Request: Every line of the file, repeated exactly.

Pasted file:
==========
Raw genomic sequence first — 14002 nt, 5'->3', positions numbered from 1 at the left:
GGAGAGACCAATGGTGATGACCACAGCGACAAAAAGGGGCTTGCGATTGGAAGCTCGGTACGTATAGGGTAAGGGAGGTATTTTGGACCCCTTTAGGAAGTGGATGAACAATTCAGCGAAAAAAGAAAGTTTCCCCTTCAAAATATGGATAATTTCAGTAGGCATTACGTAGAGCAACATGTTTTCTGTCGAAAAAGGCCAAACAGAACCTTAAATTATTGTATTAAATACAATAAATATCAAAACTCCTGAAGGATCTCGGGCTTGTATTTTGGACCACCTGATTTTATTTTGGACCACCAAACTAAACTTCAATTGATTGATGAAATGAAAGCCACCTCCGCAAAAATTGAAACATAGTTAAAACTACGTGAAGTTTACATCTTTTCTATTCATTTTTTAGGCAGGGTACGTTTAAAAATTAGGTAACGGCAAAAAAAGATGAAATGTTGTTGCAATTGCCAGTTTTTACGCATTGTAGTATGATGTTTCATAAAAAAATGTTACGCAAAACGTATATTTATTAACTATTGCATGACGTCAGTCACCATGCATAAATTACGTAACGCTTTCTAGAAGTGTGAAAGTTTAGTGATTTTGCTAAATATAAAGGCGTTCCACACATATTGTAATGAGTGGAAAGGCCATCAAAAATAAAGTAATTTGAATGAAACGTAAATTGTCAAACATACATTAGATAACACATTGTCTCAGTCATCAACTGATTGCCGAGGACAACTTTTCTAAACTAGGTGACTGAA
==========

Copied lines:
Raw genomic sequence first — 14002 nt, 5'->3', positions numbered from 1 at the left:
GGAGAGACCAATGGTGATGACCACAGCGACAAAAAGGGGCTTGCGATTGGAAGCTCGGTACGTATAGGGTAAGGGAGGTATTTTGGACCCCTTTAGGAAGTGGATGAACAATTCAGCGAAAAAAGAAAGTTTCCCCTTCAAAATATGGATAATTTCAGTAGGCATTACGTAGAGCAACATGTTTTCTGTCGAAAAAGGCCAAACAGAACCTTAAATTATTGTATTAAATACAATAAATATCAAAACTCCTGAAGGATCTCGGGCTTGTATTTTGGACCACCTGATTTTATTTTGGACCACCAAACTAAACTTCAATTGATTGATGAAATGAAAGCCACCTCCGCAAAAATTGAAACATAGTTAAAACTACGTGAAGTTTACATCTTTTCTATTCATTTTTTAGGCAGGGTACGTTTAAAAATTAGGTAACGGCAAAAAAAGATGAAATGTTGTTGCAATTGCCAGTTTTTACGCATTGTAGTATGATGTTTCATAAAAAAATGTTACGCAAAACGTATATTTATTAACTATTGCATGACGTCAGTCACCATGCATAAATTACGTAACGCTTTCTAGAAGTGTGAAAGTTTAGTGATTTTGCTAAATATAAAGGCGTTCCACACATATTGTAATGAGTGGAAAGGCCATCAAAAATAAAGTAATTTGAATGAAACGTAAATTGTCAAACATACATTAGATAACACATTGTCTCAGTCATCAACTGATTGCCGAGGACAACTTTTCTAAACTAGGTGACTGAA